Shell Scripting Guide

Introduction

In this guide we are going to learn how to use BASH shell scripting. Shell scripting is usually used for tasks such as file manipulation, program execution and task automation. Shell scripts contain the same commands you normally run in a terminal, it just allows you to group them together and run them in sequence without having to run each CLI command separately. In this guide I will use nano text editor and Ubuntu 18.04, though you may use any other Linux operating system and an editor of your choice.

 

Create a shell script

Create a new file with the following content:

#!/bin/bash
echo "Hello World"

 

You can use nano my_script.sh  command to create a new file ( i named it my_script.sh) and edit it via nano.

This is a very simple script which just prints ‘Hello world’ to the output. The first line of the script #!/bin/bash is very important, it should contain the full path to the shell which will run the commands. In our case this is BASH shell which is the most popular.

Now  it is time to run our script and see that it works, but before we can do it we should make the file executable, that is make it more like a program than just a plain text file.

We need to run chmod 755 my_script.sh to make it executable:

orkhans@matrix:~$ chmod 755 my_script.sh 
orkhans@matrix:~$ ll my_script.sh 
-rwxr-xr-x 1 orkhans orkhans 31 Jul 14 16:42 my_script.sh*

Now you can run the file and see the output it produces:

orkhans@matrix:~$ ./my_script.sh 
Hello World

 

Environment variables

In our previous example we just printed out static string, but echo command allows us to print environment variables’ values as well.

The following example prints out the value of USER variable. Please, note that when we refer to a variable in a command we have to put a dollar sign before its name : $USER.

Besides that, it is common to refer to a variable in a string by using additional curly braces – ${USER}. It is not necessary in our case, but there are situations when they are required, therefore it is better to get into habit of using them.

Modify the content of the file so it looks like this:

#!/bin/bash

# This line is a comment. Comments usually contain notes about the code
# Greeting the world
echo "Hello World"
echo  "Your username is: ${USER}"
echo $USER

Now run the script. In my case I get the following output, because my user name is orkhans:

orkhans@matrix:~$ ./my_script.sh 
Hello World
Your username is: orkhans
orkhans

We can create our own variables and use them in our code. In the following example we create a variable TODAY and assign it the output of date command, then we print the value of TODAY variable.

Modify the my_script.sh so it looks like this:

#!/bin/bash

# This line is a comment. Comments usually contain notes about the code
# Greeting the world
echo "Hello World"
echo  "Your username is: ${USER}"
echo $USER
TODAY=$(date)
echo $TODAY

 

The output it produces is:

orkhans@matrix:~$ ./my_script.sh 
Hello World
Your username is: orkhans
orkhans
Mon Jul 16 21:37:30 +04 2018

Please, note that date command is used like this $(date), because we want to use the output of this command  and assign it to a variable.

 

Reading a user input

Linux shell allows us to read input from a user and assign it to a variable. The command to read user input is read. Below is a script which reads input from a user and then prints it back.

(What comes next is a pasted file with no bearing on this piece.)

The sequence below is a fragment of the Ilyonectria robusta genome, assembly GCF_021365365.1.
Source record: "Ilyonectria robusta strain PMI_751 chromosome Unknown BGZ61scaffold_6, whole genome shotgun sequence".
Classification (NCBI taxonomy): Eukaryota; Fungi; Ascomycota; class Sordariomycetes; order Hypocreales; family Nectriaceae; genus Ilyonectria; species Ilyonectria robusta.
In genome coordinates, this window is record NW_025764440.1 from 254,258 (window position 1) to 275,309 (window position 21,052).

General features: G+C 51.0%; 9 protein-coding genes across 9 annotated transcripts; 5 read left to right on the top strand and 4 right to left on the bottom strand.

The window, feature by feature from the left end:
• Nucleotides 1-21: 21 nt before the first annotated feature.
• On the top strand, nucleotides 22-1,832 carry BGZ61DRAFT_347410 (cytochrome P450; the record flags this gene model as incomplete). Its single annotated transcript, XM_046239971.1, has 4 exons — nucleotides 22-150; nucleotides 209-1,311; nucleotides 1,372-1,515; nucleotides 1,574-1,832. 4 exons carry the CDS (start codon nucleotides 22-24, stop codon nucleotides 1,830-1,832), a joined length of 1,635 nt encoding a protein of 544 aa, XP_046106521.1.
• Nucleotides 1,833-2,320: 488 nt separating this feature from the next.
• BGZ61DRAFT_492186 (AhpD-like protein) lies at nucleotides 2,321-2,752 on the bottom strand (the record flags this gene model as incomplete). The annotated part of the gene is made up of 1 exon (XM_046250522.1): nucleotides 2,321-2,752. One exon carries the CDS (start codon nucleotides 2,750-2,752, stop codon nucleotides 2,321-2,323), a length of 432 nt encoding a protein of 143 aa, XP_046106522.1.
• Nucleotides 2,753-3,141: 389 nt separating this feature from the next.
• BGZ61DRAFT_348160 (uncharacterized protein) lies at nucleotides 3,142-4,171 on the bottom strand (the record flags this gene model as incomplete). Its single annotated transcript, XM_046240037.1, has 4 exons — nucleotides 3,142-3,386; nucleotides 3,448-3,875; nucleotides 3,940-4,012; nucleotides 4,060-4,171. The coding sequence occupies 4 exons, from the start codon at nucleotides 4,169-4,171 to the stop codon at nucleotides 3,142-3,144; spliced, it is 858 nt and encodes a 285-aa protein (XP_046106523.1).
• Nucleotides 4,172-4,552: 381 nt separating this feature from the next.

#!/bin/bash

echo "Please, enter a number:"
read number
echo "You entered ${number}"

 

Run this script and you will get a similar result:

orkhans@matrix:~$ ./my_script.sh 
Please, enter a number:
34
You entered 34

 

Shell script arguments

We have already learnt how to use read command to get input from a user, but there’s also another way of doing this – arguments. Arguments are typed after the script name when you run run script.

Below is a script which takes two parameters and prints them back:

#!/bin/bash

echo "The first argument is: ${1}"
echo "The second argument is: ${2}"

 

The built-in variables ${1}, ${2}${9} contain values of passed arguments and we can refer to them in our script.

Another useful variables are:

$0 – contains script name

$@  contains all arguments in one variable

$$ – contains process ID of a current shell

 

The following example shows passing two arguments arg1 and arg2 to our script:

orkhans@matrix:~$ ./my_script.sh arg1 arg2
The first argument is: arg1
The second argument is: arg2

 

Loops

Loops are special flow control statements which allow a code to be executed until either a certain condition is met or infinitely. There are several types of loop statements, but we are going to look at so called “for” loops.

The example below shows how to go through the items in a list and execute a code for each item.

The variable $@ contains the list of arguments provided to the script and we use “for” loop to print each argument without using multiple echo commands:

#!/bin/bash

for var in $@
do
  echo "${var}"
done

echo "Finished"

 

The code to be repeatedly executed goes between do and done. Variable var is assigned a value from the list ($@) every loop iteration.

Below is the output our script produces:

orkhans@matrix:~$ ./my_script.sh arg1 arg2 arg3 arg4 arg5
arg1
arg2
arg3
arg4
arg5
Finished

 

Comments

You may have noticed these line starting with # in our shell script:

# This line is a comment. Comments usually contain notes about the code
# Greeting the world

These are the comments which are usually used to describe the code. Comments are not interpreted by shell and are useful only for those who are going to read the script. It is very important to write comments, especially when developing a complex script.

 

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